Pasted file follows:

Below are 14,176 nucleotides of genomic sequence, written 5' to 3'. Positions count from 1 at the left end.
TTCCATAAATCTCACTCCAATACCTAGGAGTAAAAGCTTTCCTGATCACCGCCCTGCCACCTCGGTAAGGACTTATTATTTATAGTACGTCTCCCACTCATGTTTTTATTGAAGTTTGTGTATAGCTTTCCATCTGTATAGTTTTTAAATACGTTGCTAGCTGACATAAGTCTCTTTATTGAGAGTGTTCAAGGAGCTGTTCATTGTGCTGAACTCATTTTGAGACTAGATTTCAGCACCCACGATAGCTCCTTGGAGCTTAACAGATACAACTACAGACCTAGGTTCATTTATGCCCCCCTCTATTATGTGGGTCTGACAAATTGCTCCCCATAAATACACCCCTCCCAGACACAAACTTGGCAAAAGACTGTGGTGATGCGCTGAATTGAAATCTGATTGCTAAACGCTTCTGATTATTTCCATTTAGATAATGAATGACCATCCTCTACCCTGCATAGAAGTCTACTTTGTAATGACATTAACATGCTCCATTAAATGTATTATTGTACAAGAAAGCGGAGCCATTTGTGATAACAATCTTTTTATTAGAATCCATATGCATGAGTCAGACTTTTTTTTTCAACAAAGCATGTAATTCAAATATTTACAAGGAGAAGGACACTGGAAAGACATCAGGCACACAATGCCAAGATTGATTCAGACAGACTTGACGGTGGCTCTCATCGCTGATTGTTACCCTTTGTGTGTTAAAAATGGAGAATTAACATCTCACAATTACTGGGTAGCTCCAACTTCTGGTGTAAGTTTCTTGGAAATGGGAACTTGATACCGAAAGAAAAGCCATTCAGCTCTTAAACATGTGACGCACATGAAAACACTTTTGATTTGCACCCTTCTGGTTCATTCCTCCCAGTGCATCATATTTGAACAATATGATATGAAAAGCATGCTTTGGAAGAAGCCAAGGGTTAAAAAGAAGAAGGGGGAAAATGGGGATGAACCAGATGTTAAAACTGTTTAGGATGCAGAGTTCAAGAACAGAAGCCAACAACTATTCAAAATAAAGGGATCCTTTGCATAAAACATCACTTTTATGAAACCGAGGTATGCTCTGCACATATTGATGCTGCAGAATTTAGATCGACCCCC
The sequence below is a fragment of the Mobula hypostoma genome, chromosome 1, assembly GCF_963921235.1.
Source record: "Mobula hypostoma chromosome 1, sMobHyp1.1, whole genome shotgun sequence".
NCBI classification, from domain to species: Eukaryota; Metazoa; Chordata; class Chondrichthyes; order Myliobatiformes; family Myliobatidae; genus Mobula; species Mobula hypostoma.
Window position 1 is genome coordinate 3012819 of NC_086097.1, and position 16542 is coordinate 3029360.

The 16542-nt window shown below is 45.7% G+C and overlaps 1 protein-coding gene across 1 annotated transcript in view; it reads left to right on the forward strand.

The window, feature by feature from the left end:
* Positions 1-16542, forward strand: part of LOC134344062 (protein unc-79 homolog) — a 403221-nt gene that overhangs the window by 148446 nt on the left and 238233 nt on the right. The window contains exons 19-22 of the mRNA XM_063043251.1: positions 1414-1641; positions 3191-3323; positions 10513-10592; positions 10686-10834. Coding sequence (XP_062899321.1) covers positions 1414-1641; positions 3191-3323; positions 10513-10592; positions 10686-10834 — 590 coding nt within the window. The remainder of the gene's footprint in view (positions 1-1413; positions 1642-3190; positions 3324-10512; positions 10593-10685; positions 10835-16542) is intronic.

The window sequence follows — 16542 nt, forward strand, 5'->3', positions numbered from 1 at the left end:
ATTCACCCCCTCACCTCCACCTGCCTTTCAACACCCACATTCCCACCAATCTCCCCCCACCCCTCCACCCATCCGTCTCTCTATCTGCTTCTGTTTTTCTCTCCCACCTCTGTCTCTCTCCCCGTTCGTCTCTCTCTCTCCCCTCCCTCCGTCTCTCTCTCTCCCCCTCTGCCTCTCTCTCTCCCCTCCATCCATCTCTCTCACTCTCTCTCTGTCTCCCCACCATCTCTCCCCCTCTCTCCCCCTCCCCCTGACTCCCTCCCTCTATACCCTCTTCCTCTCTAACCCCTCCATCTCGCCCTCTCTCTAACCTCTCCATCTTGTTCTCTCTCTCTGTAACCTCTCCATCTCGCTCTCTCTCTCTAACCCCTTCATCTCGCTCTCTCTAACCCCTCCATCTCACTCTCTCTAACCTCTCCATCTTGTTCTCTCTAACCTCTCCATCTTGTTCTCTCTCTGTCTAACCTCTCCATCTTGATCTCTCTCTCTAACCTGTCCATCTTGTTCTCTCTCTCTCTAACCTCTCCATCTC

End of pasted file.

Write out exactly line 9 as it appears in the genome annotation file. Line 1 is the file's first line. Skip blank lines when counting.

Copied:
* Positions 1-16542, forward strand: part of LOC134344062 (protein unc-79 homolog) — a 403221-nt gene that overhangs the window by 148446 nt on the left and 238233 nt on the right. The window contains exons 19-22 of the mRNA XM_063043251.1: positions 1414-1641; positions 3191-3323; positions 10513-10592; positions 10686-10834. Coding sequence (XP_062899321.1) covers positions 1414-1641; positions 3191-3323; positions 10513-10592; positions 10686-10834 — 590 coding nt within the window. The remainder of the gene's footprint in view (positions 1-1413; positions 1642-3190; positions 3324-10512; positions 10593-10685; positions 10835-16542) is intronic.